Summer, Science and Drosophila: New Program Shapes Future Scientists | Herbert Irving Comprehensive Cancer Center (HICCC)

The start of summer for a group of high school students from the Bronx involved lots of pesky bugs and a microscope.

Eliani Ramirez, a rising sophomore at University Heights High School, is participating in a new summer program at the cancer center to study diet, nutrition and tumor growth. (Photo: Timothy Lee Photography)

Eighteen sophomores and juniors at University Heights High School in the South Bronx spent a week in June studying the effects of diet and nutrition on tumor growth using Drosophila, better known as the common fruit fly, as a model organism. The new summer program, hosted by the Office of Diversity, Equity and Inclusion at the Herbert Irving Comprehensive Cancer Center (HICCC) and its Office of Communication and Engagement, provides middle and high school students in the neighborhoods of Columbia University Irving Medical Center hands-on laboratory experiments for cancer research. The program gives young students direct contact with advanced level research, science and medicine.

The in-person classroom experiments were conducted via virtual lectures with an educational organization called the eCLOSE Institute, along with Columbia University faculty, students, and staff. The new program is part of an initiative by HICCC to encourage and support local, diverse middle and high school students who are interested in science and medicine, but who may not have the opportunity or resources to gain hands-on research or laboratory experience. HICCC partners with eCLOSE, which brings together teacher-scientist teams to deliver cutting-edge research in the classroom, and with University Heights High School, whose multicultural student body is made up of a majority of black, Hispanic, and first-generation students.

The next generation of doctors and scientists

“I really love science and math and chemistry,” says participant Eliani Ramirez, a fourteen-year-old freshman at University Heights who is also on the school’s robotics team. “This program was a good chance for me to see what it’s really like to listen to biology lectures and actually do laboratory research. All the experiments were really fun.” Eliani is headed to medical school to specialize in cardiothoracic surgery.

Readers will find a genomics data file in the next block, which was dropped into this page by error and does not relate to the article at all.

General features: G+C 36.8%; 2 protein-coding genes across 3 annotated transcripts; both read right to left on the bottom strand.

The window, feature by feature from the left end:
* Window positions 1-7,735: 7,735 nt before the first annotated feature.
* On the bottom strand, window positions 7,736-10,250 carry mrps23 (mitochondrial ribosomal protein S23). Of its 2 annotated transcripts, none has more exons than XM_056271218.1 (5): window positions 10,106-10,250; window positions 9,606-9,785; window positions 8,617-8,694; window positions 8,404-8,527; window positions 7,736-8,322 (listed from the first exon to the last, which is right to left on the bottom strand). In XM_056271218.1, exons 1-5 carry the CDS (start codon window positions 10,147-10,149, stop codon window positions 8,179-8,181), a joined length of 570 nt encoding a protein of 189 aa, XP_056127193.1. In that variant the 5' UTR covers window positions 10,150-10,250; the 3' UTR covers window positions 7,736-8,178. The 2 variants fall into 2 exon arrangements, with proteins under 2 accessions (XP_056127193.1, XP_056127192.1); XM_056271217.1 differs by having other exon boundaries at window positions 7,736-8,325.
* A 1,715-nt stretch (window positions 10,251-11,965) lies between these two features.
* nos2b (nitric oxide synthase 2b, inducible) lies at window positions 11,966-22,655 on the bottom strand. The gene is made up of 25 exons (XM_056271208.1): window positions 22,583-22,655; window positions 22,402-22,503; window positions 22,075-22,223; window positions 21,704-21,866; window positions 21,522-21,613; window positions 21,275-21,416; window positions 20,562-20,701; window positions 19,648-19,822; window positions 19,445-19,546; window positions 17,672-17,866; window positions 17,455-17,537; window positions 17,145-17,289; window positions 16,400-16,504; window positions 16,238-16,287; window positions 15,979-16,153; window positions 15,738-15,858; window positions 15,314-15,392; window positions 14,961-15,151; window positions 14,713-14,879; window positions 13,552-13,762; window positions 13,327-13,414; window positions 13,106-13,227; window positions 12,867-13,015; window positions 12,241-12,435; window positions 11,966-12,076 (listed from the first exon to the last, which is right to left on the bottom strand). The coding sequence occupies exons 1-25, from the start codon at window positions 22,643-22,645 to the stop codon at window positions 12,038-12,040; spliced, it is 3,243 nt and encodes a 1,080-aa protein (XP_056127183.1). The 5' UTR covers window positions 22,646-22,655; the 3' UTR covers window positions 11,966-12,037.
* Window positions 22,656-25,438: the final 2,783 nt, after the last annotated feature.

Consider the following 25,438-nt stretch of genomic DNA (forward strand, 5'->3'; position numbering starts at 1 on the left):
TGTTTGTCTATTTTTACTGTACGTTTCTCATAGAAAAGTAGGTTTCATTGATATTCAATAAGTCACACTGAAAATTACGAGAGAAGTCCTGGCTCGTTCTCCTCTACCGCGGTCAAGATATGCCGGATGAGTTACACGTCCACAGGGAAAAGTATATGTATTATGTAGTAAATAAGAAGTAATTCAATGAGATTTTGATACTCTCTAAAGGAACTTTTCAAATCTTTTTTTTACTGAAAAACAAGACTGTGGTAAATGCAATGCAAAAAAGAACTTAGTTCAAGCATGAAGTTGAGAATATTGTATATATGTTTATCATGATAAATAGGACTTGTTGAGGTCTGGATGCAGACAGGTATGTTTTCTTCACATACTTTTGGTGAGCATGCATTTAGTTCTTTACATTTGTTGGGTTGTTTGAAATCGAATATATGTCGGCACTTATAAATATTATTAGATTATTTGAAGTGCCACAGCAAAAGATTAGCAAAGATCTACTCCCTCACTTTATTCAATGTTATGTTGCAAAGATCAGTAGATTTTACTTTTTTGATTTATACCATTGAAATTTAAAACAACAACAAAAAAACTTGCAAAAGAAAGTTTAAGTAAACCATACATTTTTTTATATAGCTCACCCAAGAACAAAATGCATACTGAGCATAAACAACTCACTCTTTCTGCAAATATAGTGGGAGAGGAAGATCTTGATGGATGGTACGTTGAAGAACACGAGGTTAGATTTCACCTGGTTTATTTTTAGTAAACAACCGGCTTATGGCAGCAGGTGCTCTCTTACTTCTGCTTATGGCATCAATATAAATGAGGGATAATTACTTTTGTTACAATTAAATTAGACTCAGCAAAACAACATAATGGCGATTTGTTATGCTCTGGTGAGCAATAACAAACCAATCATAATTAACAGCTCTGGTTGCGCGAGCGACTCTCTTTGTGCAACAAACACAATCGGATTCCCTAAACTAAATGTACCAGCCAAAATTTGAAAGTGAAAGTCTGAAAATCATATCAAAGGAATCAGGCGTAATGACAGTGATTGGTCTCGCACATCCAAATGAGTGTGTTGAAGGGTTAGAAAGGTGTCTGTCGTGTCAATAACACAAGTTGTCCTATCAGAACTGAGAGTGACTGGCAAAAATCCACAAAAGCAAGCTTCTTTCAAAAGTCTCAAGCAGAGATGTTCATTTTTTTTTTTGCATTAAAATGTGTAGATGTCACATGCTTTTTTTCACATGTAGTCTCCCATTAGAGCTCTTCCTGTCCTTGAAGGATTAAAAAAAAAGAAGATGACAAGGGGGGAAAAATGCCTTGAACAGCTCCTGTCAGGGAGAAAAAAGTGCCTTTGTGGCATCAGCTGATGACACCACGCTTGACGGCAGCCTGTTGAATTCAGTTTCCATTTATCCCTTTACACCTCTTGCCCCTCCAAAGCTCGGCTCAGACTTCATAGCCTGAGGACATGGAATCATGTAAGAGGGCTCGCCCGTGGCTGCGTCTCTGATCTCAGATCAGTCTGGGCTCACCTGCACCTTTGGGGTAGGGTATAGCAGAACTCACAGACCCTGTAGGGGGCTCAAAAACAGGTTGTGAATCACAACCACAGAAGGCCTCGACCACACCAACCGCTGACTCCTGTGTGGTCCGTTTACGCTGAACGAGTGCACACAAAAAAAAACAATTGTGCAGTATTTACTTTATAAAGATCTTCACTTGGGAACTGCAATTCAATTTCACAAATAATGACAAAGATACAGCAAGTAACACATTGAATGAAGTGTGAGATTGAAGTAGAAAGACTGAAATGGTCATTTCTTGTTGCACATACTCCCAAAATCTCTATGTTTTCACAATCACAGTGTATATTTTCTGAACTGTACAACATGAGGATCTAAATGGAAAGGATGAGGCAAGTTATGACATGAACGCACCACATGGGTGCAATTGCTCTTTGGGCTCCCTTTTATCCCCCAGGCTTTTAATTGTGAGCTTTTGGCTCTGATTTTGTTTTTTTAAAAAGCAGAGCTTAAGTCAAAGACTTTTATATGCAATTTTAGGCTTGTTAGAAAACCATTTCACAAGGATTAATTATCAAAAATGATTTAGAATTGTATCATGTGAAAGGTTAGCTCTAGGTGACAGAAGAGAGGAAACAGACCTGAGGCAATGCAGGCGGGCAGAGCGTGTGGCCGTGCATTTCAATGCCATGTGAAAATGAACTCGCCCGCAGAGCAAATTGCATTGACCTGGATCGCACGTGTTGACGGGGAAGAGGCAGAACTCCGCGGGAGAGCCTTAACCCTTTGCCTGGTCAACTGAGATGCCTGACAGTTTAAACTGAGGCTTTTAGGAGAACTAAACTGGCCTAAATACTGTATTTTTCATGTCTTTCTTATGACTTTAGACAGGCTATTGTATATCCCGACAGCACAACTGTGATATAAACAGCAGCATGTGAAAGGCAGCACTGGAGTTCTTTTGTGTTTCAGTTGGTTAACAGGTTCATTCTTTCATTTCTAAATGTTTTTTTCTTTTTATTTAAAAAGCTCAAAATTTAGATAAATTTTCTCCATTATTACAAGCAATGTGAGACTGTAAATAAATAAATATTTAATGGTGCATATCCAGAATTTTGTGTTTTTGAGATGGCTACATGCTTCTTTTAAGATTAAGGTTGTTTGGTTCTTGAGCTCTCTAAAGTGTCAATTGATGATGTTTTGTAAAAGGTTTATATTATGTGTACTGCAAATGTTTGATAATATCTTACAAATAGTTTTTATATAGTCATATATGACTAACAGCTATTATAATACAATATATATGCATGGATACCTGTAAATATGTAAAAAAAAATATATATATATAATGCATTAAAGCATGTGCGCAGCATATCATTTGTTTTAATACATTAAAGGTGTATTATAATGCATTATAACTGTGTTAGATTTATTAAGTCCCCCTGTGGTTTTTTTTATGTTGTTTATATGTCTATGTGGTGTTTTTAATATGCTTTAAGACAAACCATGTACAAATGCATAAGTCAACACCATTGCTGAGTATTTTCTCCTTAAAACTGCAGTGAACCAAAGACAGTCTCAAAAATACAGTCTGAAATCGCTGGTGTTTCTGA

For Ebube-Chisom Okwuka, 15, another rising sophomore at University Heights, getting to know the science tools and lab equipment, including the burette measuring instrument and the USB microscope, was a highlight.

“Having been exposed to many scientific laboratory tools, I am curious about how modern technology is used to find better cures for cancer and how modern technology can be improved to help scientists find better treatments for others diseases,” says Ebube, who also codes games and is on the robotics team. “After the program ended, I became interested in the use of technology in medicine and see myself working in the technical side of the medical field.”

Building diversity in science and medicine

Each student worked with a fruit fly science kit provided to them at the beginning of the week, which included microscopes, pipettes, minibalances, and other equipment needed for experiments. Students learned critical laboratory skills, hypothesis generation, data collection and analysis. They also learned about dilutions, sample weighing and pipetting, and how to sex-sort and phenotype their fruit flies. In the fall, students will gather at HICCC for a poster session where each student will present their project findings to HICCC leadership, faculty, and students.

Sandra Rayom, Ph.D., associate director of DEI at HICCC, was instrumental in bringing the eCLOSE partnership to Columbia and aims to increase Columbia’s pool of diverse interns by beginning this outreach with the middle school.

“The excitement and commitment of University Heights High School students this week was inspiring,” said Dr. Ryeom, associate professor of surgical sciences at Columbia’s Vagelos College of Physicians and Surgeons. “Many of these students contacted me because they want to continue doing research at HICCC and are interested in applying to Columbia for an undergraduate degree. We will continue to expand this program to other middle and high schools in our local neighborhoods, which will further diversify the biomedical workforce.”

“Going into this, what we hope to accomplish each time is to get students really engaged in research, science and medicine,” says Dara Ruiz-Whalen, who co-founded eCLOSE and served as a co-teacher, along with Alphonse Bowman, on the new HICCC Program.

That was the takeaway for fifteen-year-old sophomore Carlos Jose Sedano Llano, who is inspired to learn even more about science and medicine.

“I’ve always been interested in a career in science and thought about being an engineer or a computer science engineer,” says Carlos. “This program opened my eyes to medicine and showed me how impactful it can be. It made me even more interested in how medicine works and the impact it can have on people and cancer.”

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